Zirtual Zummer Zine Zelebration

Saturday, July 18th 2020!!!

All day!

Due to the pandemic, we postponed our 10th (in-person) fest and decided to mix things up! We wanted to make sure DC still got an opportunity to appreciate and share zines together this summer. Zirtual Zummer Zine Zelebration was born! Recordings of the panels/workshops are now up on YouTube. See below!

11:30am – 11:55am | Zines in the Classroom

Zines are a fun and interactive medium for students to research and share their ideas. The presentation will cover using zines in a K-12 classroom and recommend some zine book formats and possible themes. Lead by Cosima Storz.

Recommended materials: one sheet of 8.5 X 11 paper (standard printer size) & scissors.

Printable zines: Zines in the Classroom, Girls & Comics
Hands-on
For beginners


12:00pm – 12:25pm | Buah Zine: Storytelling and Connections

Have you always wanted to start your own zine but have talked yourself out of it over and over again? Teta knows that feeling. After launching Buah zine in 2018, Teta wants to share their experience and help others tell their own stories.Kid-friendly
Hands-on
For beginners

12:30pm – 12:55pm | Unique Zine and Art Book Structures

This workshop will explore alternative zine structures for those who would like to spice up their sizing and venture out of the standard 5″ x 8″ formatting. Lead by Golden Dreamsong.

Recommended materials: Plenty of paper, rubber stamps if you have them, a pencil, markers, a spoon or bone folder, card stock if you have it,a few rubber bands, an exacto knife or scissors, coloring materials, and an open mind!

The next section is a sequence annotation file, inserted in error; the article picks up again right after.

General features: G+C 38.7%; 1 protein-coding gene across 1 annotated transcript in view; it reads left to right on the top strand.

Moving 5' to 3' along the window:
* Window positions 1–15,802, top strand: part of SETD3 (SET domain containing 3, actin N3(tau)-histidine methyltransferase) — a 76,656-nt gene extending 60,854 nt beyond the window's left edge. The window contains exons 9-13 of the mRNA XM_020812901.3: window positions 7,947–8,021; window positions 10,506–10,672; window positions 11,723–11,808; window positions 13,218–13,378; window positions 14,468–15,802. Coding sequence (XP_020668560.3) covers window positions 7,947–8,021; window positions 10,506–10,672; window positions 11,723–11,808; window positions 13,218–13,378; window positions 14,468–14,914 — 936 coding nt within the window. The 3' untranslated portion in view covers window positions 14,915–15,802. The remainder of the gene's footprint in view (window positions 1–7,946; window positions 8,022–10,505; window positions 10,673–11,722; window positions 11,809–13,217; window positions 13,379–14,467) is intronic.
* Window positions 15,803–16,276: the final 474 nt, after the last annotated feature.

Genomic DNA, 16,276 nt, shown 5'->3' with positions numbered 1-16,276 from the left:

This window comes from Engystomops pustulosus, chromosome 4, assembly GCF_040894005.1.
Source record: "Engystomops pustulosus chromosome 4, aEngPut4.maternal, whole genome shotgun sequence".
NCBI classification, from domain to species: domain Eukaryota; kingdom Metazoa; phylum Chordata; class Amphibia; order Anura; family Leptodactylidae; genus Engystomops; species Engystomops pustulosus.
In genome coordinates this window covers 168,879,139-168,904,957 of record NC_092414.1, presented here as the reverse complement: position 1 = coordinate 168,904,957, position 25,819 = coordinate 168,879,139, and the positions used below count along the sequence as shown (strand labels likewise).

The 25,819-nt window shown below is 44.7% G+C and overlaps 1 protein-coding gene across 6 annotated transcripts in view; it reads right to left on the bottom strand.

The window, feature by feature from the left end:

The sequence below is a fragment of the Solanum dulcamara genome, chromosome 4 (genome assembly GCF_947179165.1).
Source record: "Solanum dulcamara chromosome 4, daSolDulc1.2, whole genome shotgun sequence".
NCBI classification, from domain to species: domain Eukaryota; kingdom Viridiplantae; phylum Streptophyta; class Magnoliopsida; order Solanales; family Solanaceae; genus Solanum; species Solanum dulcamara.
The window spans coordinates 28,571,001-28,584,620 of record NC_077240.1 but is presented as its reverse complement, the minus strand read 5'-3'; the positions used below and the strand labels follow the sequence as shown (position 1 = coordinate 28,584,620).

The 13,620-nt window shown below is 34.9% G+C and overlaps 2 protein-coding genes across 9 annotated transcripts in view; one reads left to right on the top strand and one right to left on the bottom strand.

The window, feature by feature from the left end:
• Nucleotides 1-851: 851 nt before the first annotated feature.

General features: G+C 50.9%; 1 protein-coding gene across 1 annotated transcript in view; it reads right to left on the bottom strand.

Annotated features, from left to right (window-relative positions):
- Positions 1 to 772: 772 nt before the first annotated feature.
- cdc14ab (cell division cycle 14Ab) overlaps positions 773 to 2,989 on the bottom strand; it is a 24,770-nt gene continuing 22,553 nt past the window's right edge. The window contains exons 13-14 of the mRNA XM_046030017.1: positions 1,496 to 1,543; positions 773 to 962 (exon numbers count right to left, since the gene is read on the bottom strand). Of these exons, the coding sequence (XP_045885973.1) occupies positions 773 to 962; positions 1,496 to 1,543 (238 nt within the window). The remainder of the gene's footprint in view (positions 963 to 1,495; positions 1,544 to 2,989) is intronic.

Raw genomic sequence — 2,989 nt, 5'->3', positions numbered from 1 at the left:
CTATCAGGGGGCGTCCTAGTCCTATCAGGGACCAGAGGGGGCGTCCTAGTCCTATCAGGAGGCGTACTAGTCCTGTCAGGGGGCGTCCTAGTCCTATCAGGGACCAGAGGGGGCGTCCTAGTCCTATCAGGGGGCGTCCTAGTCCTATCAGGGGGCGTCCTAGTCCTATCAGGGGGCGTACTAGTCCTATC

Recommended books/references: Cut and Fold Techniques for Pop-up Designs by Paul Jackson, Pop-up Design and Paper Mechanics by Duncan Birmingham, Making Handmade Books by Alisa J. Golden, The Elements of Pop-up: a Pop-up Book for Aspiring Paper Engineers by David A. Carter & James Diaz, Magic Books & Paper Toys by Esther K. Smith, Crap Hound by Sean Tejaratchi.
Hands-on
For beginners
For experienced zinesters

1:00pm – 1:50pm | Zines in Modern Fan Culture

In the age of fandom culture being widespread on the internet, fan-projects are bigger than ever before. There is vast overlap and intermingling between small stapled artbooks and 50-person perfect-bound anthology projects. But how much can the definition of “zine” cover, and when is when is a “zine” not quite a zine? Lets discuss where zines are, and where they’re going, in today’s world of fan culture. Panelists: Mouna Touré, Kate Simonsen, Leah Ly & Raven SmithFor beginners
For experienced zinesters

2:00pm – 2:50pm | VOTE, Even the Score!

Homie House Press is proud to present VOTE, Even The Score! A panel discussion with the photojournalism students of Bowie State University and how they came together to birth this into the world at such a time as this, 2020 VOTE! This project is a newspaper diving deep into the policies at risk for communities of color during this election year of civil unrest and a world wide health crisis. Wholesome hands and hearts come together through this publication under the leadership of Prof. Jennifer White-Johnson in collaboration with Adriana Monsalve, through the pilot residency program with Homie House Press at Bowie State. Student work is da best work! You are all invited to come to this panel. Show up and show out for black and brown photojournalists! And of course, take home a newspaper and continue to spread awareness to your community! Panelists include Dania Alexis, Nick Purdie, Stacey Amon, and Jack Owusu-Brinfour.Kid-friendly